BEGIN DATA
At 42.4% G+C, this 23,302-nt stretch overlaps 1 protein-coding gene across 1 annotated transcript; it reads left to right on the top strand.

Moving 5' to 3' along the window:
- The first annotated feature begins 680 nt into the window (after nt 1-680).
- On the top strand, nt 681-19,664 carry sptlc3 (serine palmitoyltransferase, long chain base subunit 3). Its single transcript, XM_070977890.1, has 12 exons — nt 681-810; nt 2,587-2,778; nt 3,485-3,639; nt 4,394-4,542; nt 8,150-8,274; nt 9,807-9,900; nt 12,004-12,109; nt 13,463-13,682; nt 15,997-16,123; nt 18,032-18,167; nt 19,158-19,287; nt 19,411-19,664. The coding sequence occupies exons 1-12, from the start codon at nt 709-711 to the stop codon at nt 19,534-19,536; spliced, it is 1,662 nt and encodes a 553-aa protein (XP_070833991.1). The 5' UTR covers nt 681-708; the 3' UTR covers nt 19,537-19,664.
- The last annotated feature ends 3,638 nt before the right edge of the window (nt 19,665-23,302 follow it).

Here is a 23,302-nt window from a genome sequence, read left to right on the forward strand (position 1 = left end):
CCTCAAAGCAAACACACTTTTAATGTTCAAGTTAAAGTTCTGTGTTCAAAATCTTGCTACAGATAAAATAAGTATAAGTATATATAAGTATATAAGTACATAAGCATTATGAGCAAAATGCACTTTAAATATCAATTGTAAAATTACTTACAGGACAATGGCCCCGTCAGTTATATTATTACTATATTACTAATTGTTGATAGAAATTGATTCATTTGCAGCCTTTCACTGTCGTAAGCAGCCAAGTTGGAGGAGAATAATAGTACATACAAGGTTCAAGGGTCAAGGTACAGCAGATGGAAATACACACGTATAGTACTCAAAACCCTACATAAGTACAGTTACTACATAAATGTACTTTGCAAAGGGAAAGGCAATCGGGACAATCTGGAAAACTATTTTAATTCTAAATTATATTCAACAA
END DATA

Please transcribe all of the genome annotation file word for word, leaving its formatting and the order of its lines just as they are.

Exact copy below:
At 42.4% G+C, this 23,302-nt stretch overlaps 1 protein-coding gene across 1 annotated transcript; it reads left to right on the top strand.

Moving 5' to 3' along the window:
- The first annotated feature begins 680 nt into the window (after nt 1-680).
- On the top strand, nt 681-19,664 carry sptlc3 (serine palmitoyltransferase, long chain base subunit 3). Its single transcript, XM_070977890.1, has 12 exons — nt 681-810; nt 2,587-2,778; nt 3,485-3,639; nt 4,394-4,542; nt 8,150-8,274; nt 9,807-9,900; nt 12,004-12,109; nt 13,463-13,682; nt 15,997-16,123; nt 18,032-18,167; nt 19,158-19,287; nt 19,411-19,664. The coding sequence occupies exons 1-12, from the start codon at nt 709-711 to the stop codon at nt 19,534-19,536; spliced, it is 1,662 nt and encodes a 553-aa protein (XP_070833991.1). The 5' UTR covers nt 681-708; the 3' UTR covers nt 19,537-19,664.
- The last annotated feature ends 3,638 nt before the right edge of the window (nt 19,665-23,302 follow it).

Here is a 23,302-nt window from a genome sequence, read left to right on the forward strand (position 1 = left end):
CCTCAAAGCAAACACACTTTTAATGTTCAAGTTAAAGTTCTGTGTTCAAAATCTTGCTACAGATAAAATAAGTATAAGTATATATAAGTATATAAGTACATAAGCATTATGAGCAAAATGCACTTTAAATATCAATTGTAAAATTACTTACAGGACAATGGCCCCGTCAGTTATATTATTACTATATTACTAATTGTTGATAGAAATTGATTCATTTGCAGCCTTTCACTGTCGTAAGCAGCCAAGTTGGAGGAGAATAATAGTACATACAAGGTTCAAGGGTCAAGGTACAGCAGATGGAAATACACACGTATAGTACTCAAAACCCTACATAAGTACAGTTACTACATAAATGTACTTTGCAAAGGGAAAGGCAATCGGGACAATCTGGAAAACTATTTTAATTCTAAATTATATTCAACAA